Having just celebrated Easter, we’re back into Christmas with this chapter!
Luke starts the chapter with one characteristic bit and continues with another. First he sets Jesus’ birth in a clear historical frame. Unlike all the myths of the birth of pagan heroes and demigods, this doesn’t take place in some unnamed mythic time, but while Augustus was Emperor and Quirinius was governor. I know that there are all sorts of historical debates about the census (was it the whole world or just Palestine? When exactly did it happen? What does it mean to say ‘their own towns’? etc.) Luke’s meaning is clear. This is a real event within human history, not a parable. This fits with the whole emphasis of Luke’s telling of events ‘in order’, having studied his sources.
He goes on to bring in another of his emphases. While Matthew tells of Jesus’ birth being greeted by foreign sages with rich gifts, Luke points us to the marginalised poor – shepherds, living literally on the edge of the community. They are the ones who greet the Messiah with joy in response to the angels’ announcement.
Luke then tells us of Jesus’ childhood in the second half of the chapter. His coming to the Temple was recognised only by two elderly prophets – but in itself, it’s a continuning identification of Jesus with what has gone before through the Old Testament. The redeeming of the firstborn goes back to the first Passover, and God’s own firstborn now shares in the ritual remembering of his people. Simeon’s words of praise point to the opening out of God’s purposes through Jesus to the nations, just as his words of warning prepare the way for the conflict and pain that will mark the way to this opening out.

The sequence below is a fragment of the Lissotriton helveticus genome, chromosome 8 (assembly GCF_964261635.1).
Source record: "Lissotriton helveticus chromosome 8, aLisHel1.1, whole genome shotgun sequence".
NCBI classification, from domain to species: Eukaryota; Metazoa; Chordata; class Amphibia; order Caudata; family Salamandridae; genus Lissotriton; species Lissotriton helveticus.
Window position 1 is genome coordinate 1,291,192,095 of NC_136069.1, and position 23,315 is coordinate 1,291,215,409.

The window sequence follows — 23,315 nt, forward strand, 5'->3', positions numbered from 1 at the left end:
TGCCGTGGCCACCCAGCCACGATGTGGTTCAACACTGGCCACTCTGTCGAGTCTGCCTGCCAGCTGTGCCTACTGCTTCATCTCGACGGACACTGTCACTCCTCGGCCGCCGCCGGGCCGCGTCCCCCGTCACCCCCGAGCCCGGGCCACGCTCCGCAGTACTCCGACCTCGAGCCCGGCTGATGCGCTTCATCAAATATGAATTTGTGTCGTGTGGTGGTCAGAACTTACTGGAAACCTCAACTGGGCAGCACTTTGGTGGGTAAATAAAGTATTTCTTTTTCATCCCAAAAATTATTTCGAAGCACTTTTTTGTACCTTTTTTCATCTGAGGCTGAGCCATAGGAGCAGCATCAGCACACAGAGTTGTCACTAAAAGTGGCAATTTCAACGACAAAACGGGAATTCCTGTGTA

Then we have our one reliable account of the later childhood of Jesus (despite all the later ‘gospels’ that would try to fill in the gaps with inspirational stories!). And it’s not the gentle, obedient, plaster-halo version of Jesus that fills so many Christmas Carols for children. This Jesus wanders off from his parents in the Big City, Jerusalem, without an apparent concern for their feelings, or any understanding that they may see the world differently from him.
It’s a powerful reminder that being sinless didn’t stop Jesus having to go through a normal adolescence. And perhaps it’s a worthwhile reminder to parents of adolescents (which includes me!) that their ‘different’ take on the world isn’t necessarily sinful – after all, if Jesus could be so blind to his parents’ anguish…
I’d still love to have heard what Mary and Joseph had to say to him on the way back to Nazareth.